Jerome H. Powell, the Federal Reserve chair, told lawmakers on Tuesday that a rapidly healing economy no longer needed as much help from the central bank and that keeping inflation in check — including by raising interest rates — would be critical for enabling a stable expansion that benefits workers. From a report: Mr. Powell, whom President Biden recently nominated for a second term as chair, is confronting a complicated economic moment as he moves toward another four-year stint as head of the world’s most powerful central bank. He provided his latest thoughts on the Fed’s challenge during his confirmation hearing before the Senate Banking Committee.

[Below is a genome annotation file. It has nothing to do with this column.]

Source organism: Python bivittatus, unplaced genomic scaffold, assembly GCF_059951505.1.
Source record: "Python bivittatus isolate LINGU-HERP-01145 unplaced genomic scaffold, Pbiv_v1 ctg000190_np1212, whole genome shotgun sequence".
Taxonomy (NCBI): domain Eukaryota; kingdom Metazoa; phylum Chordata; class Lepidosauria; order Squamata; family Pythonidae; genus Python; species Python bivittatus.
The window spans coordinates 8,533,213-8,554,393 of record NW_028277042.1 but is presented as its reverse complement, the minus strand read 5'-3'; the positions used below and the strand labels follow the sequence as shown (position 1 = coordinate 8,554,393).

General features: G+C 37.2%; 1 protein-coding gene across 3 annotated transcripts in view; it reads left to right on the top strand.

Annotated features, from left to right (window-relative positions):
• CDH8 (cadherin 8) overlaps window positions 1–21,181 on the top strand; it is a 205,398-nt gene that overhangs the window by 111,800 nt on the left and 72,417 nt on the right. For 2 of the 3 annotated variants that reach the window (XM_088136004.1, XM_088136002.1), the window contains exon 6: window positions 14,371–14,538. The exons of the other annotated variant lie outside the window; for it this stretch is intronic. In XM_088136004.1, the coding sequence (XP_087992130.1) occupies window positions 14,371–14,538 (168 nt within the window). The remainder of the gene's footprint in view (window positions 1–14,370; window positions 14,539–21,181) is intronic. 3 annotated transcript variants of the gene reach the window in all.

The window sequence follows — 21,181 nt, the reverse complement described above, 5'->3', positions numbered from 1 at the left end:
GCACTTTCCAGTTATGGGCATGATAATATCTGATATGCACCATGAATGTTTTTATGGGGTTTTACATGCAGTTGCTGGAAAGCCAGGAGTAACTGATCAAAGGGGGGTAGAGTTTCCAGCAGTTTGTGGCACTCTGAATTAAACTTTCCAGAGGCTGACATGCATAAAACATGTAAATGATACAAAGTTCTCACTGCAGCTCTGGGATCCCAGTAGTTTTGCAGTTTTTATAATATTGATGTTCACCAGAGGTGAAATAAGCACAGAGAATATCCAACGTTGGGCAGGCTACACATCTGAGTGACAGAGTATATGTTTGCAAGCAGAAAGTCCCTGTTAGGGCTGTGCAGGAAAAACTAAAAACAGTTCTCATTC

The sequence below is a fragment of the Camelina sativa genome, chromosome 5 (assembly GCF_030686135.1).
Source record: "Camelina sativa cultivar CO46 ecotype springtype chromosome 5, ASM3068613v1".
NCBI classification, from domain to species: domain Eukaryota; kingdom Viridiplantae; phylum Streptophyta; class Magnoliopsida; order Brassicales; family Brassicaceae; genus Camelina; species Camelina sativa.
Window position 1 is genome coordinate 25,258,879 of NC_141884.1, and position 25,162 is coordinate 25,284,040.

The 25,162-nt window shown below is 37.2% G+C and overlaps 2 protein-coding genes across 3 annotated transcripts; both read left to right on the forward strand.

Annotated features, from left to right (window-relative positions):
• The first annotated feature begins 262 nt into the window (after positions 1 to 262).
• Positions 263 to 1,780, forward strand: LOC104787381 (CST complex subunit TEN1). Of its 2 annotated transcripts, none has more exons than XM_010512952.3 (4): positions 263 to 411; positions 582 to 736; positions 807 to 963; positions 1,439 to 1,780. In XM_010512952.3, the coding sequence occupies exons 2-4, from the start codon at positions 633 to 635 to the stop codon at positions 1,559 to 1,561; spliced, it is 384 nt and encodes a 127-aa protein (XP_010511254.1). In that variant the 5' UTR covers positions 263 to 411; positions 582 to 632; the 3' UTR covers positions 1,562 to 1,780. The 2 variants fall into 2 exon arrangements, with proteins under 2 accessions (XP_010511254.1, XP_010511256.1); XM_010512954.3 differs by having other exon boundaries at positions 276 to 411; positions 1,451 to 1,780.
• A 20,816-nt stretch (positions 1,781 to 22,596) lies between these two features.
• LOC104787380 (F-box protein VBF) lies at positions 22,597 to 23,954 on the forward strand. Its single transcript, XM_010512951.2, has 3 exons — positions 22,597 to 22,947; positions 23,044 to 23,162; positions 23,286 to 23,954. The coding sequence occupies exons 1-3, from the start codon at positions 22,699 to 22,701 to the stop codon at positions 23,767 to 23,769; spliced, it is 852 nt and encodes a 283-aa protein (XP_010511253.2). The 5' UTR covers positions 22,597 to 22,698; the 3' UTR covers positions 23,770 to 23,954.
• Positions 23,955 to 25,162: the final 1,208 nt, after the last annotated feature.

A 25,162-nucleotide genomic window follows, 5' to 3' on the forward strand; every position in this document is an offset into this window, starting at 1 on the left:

The economy is growing swiftly, but it has been buffeted by repeated waves of the coronavirus and by a surge in inflation that has proved stronger and longer lasting than economists had expected. Workers are finding jobs and winning wage increases, but the rising costs of housing, gas, food and furniture are pinching shoppers and tanking consumer confidence. The Fed is charged with maintaining price stability, and its officials have recently signaled that they could raise interest rates several times this year to try to cool the economy and prevent rapidly rising prices from becoming permanent. Mr. Powell — who is widely expected to win confirmation — reiterated that commitment on Tuesday.